Review of Literature: Challenges Presently Facing the Foster Care System

The journal article in The Future of Children (Chipungu, et al., 2004) delves into the many serious challenges facing foster care. Among those challenges are these: a) social service agencies are usually working on tight budgets (especially during this current global recession), and agencies have a difficult time "providing adequate, accessible, and appropriate services for the families" they are responsible for; b) children of color are often "disproportionately represented in foster care" which raises issues of fairness in the system; c) many foster parents drop out after the first year due to a sense that the situation is "overwhelming and frustrating"; and d) social workers are often strapped with "large caseloads" and the system suffers from high turnover of staff and limitations as far as data storage (for serving and monitoring families) (Chipungu, p. 1).

In addition, many children (either from neglect or maltreatment) are from families in which stressors such homelessness, unemployment, substance abuse and HIV / AIDS, and poverty have taken a toll on the family, and hence on the child's future. One of the unfair factors affecting entry into the foster care system is "racially biased decision-making" (Chipungu, p. 7). The authors point out that although many more Caucasian women than women of color get involved with illegal drugs studies indicate that [black children] that are "prenatally exposed to illicit drugs are much more likely than white children to be reported to child protective services" (Chipungu, p. 7). As a result of being reported to child protective services, children of color end up in a foster family. Another aspect of the biases in society that Chipungu alludes to is that in spite of the fact that a large number of children of color are in foster care (due to parental substance abuse) "there are few treatment programs available to serve communities of color."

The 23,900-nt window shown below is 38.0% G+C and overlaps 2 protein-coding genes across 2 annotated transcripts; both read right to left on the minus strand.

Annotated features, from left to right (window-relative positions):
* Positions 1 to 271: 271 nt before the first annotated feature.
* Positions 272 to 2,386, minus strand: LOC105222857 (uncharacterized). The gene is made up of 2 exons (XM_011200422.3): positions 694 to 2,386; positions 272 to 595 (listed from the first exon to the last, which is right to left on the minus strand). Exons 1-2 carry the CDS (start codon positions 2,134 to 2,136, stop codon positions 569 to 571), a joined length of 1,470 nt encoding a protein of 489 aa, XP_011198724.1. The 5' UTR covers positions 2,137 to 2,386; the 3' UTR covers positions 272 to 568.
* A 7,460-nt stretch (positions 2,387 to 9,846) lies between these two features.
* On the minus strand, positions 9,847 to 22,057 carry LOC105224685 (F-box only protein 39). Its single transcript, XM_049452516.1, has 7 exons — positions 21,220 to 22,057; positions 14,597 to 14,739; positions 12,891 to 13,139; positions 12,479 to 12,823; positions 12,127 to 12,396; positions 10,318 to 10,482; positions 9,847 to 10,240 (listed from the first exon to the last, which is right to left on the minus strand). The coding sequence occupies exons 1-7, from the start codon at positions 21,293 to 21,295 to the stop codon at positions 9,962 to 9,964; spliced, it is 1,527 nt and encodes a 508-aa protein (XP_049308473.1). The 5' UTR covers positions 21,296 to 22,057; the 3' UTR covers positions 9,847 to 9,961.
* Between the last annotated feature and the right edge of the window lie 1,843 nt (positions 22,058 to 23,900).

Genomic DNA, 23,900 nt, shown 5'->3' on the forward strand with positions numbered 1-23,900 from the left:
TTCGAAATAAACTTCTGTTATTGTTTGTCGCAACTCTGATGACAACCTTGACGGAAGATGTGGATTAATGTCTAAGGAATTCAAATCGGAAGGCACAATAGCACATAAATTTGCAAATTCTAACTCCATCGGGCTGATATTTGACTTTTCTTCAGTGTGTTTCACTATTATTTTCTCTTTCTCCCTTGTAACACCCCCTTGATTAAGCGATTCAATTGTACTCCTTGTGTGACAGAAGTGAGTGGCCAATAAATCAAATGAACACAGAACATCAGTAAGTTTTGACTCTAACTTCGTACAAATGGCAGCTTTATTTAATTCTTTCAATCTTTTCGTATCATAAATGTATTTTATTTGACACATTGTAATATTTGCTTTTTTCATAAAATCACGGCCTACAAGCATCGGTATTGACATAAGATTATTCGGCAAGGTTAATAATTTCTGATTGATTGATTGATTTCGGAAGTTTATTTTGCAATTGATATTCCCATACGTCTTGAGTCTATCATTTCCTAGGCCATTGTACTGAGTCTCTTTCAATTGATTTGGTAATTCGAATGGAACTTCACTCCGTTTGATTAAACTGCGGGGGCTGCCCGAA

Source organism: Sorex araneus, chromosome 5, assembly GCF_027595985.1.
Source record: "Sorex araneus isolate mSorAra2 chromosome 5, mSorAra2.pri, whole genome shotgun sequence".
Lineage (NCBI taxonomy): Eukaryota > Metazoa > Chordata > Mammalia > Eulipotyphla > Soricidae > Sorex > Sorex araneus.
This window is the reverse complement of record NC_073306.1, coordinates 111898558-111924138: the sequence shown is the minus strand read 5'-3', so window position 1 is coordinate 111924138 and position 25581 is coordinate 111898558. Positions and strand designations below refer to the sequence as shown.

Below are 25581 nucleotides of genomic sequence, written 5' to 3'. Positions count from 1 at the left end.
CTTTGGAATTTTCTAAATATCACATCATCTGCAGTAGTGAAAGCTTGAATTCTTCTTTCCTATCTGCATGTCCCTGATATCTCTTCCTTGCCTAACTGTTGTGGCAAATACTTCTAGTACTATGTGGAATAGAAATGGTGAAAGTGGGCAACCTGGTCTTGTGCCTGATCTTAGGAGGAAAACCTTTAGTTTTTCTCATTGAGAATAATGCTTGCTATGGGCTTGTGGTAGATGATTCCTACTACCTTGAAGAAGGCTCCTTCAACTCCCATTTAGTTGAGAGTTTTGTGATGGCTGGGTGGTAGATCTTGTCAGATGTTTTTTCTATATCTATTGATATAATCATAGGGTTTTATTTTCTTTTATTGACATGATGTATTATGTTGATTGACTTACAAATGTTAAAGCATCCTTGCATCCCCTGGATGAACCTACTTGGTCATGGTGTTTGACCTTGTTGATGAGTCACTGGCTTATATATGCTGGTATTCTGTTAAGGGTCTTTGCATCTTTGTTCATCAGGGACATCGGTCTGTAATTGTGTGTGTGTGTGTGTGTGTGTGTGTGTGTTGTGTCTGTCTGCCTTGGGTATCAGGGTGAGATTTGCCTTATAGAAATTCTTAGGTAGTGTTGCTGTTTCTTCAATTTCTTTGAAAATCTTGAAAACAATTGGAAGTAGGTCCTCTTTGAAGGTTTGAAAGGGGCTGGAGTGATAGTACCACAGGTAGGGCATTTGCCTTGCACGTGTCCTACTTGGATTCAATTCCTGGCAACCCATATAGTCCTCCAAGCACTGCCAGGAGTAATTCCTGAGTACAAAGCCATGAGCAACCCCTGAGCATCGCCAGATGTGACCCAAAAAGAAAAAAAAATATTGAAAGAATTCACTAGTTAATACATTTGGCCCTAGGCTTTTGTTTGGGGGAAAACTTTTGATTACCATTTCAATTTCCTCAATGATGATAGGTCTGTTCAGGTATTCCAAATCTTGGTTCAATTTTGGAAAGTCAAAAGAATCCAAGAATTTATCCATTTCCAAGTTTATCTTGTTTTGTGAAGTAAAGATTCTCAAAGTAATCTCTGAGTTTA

In addition, besides the inequality associated with the fact that a disproportionate number of children of color are in foster care situations, those children have "unique developmental issues" culturally, ethnically and physically, that are not (in many cases) being met or dealt with in a sensitive way. As mentioned earlier in this section, there is a high staff turnover ratio among child welfare agencies; indeed, the article by Chipungu asserts that some ninety percent of child welfare agencies report having difficulty in recruiting and retaining talent (p. 10). Poor working conditions and a poor public perception of the child welfare system contribute to the turnover; moreover, having to spend "an increasing amount of time meeting paperwork requirements" takes away the time a skilled social worker could otherwise spend providing "counseling, support, and encouragement to clients" (Chipungu, p. 10).